In this report we analyze how exchange rate fluctuations affect the hospitality industry. We consider the case of Switzerland, which is a small open economy located in the heart of the European monetary union. As you can see in Figure 1, Switzerland is characterized by a relatively high average degree of openness (measured as Exports + Imports over GDP ).
Having observed the fluctuations in hotels’ demand and pricing, we study whether these fluctuations are associated to exchange rate movements.
In order to do so, we classify hotels by geographic market, class (luxury, up upscale, upscale, up midscale, midscale and economy) and type of operation (independent, franchise and chain) and we analyze how the different categories of hotels respond to exchange rate appreciations.
In the past ten years, the performance of hotels in the Swiss hospitality sector has gone through ups and downs. The three main Performance indicators are Average Daily Rate (ADR), Occupancy Rate and Revenue per Available Room.
Luxury class hotels respond less to exchange rate appreciations and, thanks to their strategy, manage to contain their losses in terms of RevPAR. Occupancy does not move a lot and, therefore, it is never a good idea to react to exchange rate appreciations with strong ADR reductions.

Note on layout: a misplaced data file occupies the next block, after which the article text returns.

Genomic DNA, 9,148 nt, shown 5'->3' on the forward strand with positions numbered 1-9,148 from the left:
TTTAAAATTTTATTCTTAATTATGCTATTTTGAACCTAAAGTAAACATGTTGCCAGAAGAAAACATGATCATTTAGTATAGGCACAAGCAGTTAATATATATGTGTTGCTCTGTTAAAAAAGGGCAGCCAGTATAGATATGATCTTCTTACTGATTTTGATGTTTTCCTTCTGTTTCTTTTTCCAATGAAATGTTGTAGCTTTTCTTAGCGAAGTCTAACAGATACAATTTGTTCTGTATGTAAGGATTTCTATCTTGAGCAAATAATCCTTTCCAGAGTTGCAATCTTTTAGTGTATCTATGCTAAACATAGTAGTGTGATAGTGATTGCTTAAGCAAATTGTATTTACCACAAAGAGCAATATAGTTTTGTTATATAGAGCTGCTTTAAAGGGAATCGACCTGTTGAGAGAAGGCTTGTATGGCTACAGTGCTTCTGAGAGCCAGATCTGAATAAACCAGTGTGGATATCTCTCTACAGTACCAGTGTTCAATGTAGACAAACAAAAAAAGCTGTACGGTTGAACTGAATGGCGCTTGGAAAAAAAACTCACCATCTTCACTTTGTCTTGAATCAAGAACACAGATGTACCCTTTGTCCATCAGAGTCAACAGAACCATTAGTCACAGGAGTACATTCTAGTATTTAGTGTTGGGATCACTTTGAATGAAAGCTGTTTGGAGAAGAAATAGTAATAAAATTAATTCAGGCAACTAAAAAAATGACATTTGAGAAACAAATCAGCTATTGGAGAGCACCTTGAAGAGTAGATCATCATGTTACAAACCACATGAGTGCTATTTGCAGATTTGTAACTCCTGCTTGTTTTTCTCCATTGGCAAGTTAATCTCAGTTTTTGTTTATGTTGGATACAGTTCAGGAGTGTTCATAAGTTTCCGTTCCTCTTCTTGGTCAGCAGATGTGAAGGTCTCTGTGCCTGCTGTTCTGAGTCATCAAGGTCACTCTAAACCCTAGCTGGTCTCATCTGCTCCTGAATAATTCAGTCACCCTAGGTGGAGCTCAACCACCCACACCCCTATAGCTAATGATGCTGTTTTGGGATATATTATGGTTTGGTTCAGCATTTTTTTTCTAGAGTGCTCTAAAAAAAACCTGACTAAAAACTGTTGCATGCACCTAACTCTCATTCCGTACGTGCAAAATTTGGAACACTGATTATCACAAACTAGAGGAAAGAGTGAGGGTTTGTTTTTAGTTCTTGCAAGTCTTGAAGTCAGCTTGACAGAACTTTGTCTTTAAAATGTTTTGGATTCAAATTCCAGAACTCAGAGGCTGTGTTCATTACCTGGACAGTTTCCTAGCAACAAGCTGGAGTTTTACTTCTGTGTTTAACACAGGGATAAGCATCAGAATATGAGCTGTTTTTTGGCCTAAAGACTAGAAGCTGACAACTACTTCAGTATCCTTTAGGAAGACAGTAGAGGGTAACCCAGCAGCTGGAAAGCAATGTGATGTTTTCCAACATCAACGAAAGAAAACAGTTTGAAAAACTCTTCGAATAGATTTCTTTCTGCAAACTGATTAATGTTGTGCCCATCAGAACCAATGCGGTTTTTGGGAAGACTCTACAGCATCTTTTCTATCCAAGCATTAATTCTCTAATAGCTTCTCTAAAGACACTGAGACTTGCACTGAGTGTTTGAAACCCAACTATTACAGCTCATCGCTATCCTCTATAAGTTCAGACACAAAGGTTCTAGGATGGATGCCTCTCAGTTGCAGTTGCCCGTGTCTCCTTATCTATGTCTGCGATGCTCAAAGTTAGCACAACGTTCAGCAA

Additionally, luxury hotels (and higher classes in general) are very good at using market shocks to their advantage. When the Swiss franc is free to appreciate (which can be interpreted as a negative shock) they reduce ADR but in a very limited way. When Swiss franc appreciations are controlled by the Central Bank (good news), they use the optimism generated by this policy to strongly increase ADR.
Franchises and chains both react to exchange rate appreciations by reducing ADR. However, franchises’ intervention is too strong and does not manage to be balanced by an increase in occupancy. In general, it is important to change prices in response to shocks. However, hotels should always remember that quantities (occupancy) are relatively rigid. As a result, prices should be weakly reduced in response to a negative shock and strongly increased in response to a positive shock.